I published this little riff on the horrors of that awful year 2014 on my blog on December 17, 2014, and it seems pretty ironic now, not only because of 2020, but also because of 2016. Gosh, in 2014, David Bowie was still alive, and the second book of my “Watt O’Hugh” trilogy came out, and, with the first book, got some attention and sold pretty well, so I am not sure why I was complaining, except that I am a complainer. (I note that there was “a massive epidemic” in 2014, and I compare 2014 to 1918. It is not to minimize the pain of 2014’s death count to admit that I didn’t really know from massive epidemics back then.) Anyway, for your ironic enjoyment, here is my a look back at 2014.
December 17, 2014: On January 1, I predicted that 2014 would be a pretty bad year – it was just in the air. There was almost a movie sense of foreboding when I walked out into that terrible underpopulated overcast Brooklyn gloom. There were a lot of real warning signs too, in America and around the world.
A lot of people didn’t take me seriously or thought I was joking. I gave a Q1 report that seemed to be proving me right, then a Q2 report that seemed to be proving me right, and by Q3, this year was too traumatic for me even to think about. 2014 was so bad, I really almost can’t remember how to spell the word “good.”
I believe that my prediction has been proven correct.
On the world news front, 2014 was one of the worst for death and destruction without a world war – really wretched terror and death, globe-wide. Do I need to list it? From Gaza, to Isil, to Egypt to Ukraine … A massive epidemic that shut down Africa; so many people dying now in Africa. Really, how much do people in Africa have to go through?
The world economy remains bad, worse elsewhere but still bad. Global warming is proving a reality that we’re doing nothing about because of rich America oligarchs. More species went extinct this year. For some reason, U.S. politicians think this is funny. (“Oh, the poor golden toad,” they laugh after a caviar lunch with the Koch brothers. “Ha ha ha. Liberals care so much about the golden toad. Ha ha ha.”)
The U.S. saw more gridlock, a slow economic recovery with the superwealthy widening the gap with everyone else, racial violence, an increase in school shootings. Obamacare remains under attack and could be gone soon … In entertainment news, I’ll never get over Bill Cosby, and almost everyone else whose name I still know died in just awful ways. And any year in which Lou Reed is still dead is a sad year. (Knowing that my childhood hero, Bill Cosby, systematically drugged and raped women over the course of decades makes 2014 seem like a Vonnegut satire, not like real life at all.)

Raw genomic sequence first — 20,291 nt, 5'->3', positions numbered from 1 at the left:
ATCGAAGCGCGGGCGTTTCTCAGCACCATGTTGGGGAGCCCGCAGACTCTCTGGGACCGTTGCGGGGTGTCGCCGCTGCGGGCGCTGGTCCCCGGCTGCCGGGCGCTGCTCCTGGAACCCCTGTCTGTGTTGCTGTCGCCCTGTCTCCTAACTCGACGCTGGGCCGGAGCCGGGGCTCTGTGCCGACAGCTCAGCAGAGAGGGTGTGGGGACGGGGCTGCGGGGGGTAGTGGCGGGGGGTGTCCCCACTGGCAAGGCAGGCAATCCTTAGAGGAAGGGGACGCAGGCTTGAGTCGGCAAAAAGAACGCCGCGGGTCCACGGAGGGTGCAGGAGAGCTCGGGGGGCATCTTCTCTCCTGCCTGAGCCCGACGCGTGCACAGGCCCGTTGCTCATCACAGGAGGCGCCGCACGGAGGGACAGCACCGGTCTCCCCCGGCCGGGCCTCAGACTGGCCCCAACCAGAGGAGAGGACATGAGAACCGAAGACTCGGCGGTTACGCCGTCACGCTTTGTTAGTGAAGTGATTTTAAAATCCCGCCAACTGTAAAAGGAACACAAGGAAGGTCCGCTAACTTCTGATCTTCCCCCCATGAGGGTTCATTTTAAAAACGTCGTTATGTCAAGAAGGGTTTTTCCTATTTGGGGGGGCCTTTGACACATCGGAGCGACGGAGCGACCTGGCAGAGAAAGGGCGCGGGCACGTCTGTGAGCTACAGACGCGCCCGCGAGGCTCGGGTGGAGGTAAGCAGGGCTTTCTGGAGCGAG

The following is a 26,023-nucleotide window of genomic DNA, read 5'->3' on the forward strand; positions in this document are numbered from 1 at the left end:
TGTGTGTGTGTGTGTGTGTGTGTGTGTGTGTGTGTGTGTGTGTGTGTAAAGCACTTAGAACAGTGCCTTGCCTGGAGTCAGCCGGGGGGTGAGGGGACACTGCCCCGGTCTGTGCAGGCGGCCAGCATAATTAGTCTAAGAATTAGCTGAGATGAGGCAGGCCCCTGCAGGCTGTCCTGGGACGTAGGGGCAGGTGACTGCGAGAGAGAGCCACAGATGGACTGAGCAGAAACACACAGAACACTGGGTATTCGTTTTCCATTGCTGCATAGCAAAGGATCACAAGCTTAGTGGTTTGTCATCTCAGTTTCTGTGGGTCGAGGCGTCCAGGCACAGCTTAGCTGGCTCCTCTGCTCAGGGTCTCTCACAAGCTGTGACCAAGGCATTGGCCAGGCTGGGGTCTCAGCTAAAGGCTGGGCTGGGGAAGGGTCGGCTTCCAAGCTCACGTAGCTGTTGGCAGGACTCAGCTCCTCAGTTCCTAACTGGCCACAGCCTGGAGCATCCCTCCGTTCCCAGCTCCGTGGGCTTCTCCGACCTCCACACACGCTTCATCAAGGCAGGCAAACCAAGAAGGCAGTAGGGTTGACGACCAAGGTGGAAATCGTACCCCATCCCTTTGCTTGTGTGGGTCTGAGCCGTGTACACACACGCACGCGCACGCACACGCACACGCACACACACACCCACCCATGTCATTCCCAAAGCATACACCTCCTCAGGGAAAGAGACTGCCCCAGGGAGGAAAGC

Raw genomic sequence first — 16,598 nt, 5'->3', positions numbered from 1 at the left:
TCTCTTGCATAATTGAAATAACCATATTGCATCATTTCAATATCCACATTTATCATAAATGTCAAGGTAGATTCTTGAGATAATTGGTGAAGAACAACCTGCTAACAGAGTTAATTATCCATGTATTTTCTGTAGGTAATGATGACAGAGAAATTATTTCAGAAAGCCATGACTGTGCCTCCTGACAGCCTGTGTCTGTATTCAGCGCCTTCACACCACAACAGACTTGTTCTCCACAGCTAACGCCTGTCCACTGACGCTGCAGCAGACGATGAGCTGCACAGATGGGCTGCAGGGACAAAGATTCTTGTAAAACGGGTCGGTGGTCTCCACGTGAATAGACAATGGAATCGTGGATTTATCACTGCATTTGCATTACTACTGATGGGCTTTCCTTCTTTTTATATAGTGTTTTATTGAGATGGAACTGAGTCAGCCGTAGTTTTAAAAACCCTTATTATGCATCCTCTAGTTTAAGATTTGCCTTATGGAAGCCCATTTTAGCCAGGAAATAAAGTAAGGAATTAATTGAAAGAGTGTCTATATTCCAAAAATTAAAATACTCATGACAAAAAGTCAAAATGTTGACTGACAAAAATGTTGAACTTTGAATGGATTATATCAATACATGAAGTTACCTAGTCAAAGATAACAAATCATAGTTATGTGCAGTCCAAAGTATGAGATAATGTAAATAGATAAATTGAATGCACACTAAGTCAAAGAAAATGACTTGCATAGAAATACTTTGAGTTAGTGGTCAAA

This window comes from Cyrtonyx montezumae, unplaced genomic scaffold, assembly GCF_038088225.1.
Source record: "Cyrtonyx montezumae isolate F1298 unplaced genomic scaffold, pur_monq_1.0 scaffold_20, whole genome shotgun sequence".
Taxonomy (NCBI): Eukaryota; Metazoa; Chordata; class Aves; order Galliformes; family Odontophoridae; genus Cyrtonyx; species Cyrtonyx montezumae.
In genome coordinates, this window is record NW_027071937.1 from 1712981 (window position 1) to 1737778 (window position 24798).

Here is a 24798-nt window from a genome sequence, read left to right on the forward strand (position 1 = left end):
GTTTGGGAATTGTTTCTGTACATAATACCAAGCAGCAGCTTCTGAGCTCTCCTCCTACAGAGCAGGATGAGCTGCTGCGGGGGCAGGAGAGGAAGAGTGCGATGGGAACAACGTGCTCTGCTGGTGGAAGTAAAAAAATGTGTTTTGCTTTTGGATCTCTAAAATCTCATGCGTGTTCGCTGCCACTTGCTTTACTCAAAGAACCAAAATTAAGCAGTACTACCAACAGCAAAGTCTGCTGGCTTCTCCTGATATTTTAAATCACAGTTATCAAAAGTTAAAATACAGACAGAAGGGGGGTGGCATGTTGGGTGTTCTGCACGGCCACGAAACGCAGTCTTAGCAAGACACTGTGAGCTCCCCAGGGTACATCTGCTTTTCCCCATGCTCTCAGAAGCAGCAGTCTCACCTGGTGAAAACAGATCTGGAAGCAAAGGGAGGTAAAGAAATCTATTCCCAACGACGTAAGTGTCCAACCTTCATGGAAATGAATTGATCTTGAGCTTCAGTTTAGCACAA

Listen, it’s not my imagination – this really was a horrible year. I know you could take examples pro and con from any year, but it would be pretty hard to make a case for this being a good one. I mean, we had some bad years before – 1918 comes to mind, and I probably would not have wanted to be around in 1351. But this year is like 1918 and 1351 combined. Can you think of something really good about this year?. Ummm …. the Oscars were better?
People I know, other late-40ish men who have been out of work longer than they should, have had to listen to Paul Ryan lecture them on their dependency because after a lifetime of taxes they thought the government might help us. Instead it cut unemployment benefits.
What will it take for 2015 to be “good?” U.S politics is shot, but I’ll accept a Supreme Court decision upholding Obamacare, weak growth with no major economic collapse, no more police killing unarmed black people minding their own business (not a single one, not one) and a 25% drop in school and other public gun massacres. (Can we manage a 25% drop?) Internationally, all we can hope for is that the really extravagant level of outrageous killing declines somewhat. I don’t know what we can ask for in public health in Africa – maybe just a certain level of people-giving-a-damn?
Anyway, Happy New Year everyone.
Steven S. Drachman is the author of The Strange and Astounding Memoirs of Watt O’Hugh the Third, which is available in paperback from your local bookstore, Amazon and Barnes & Noble; it is also available as a Kindle e-book.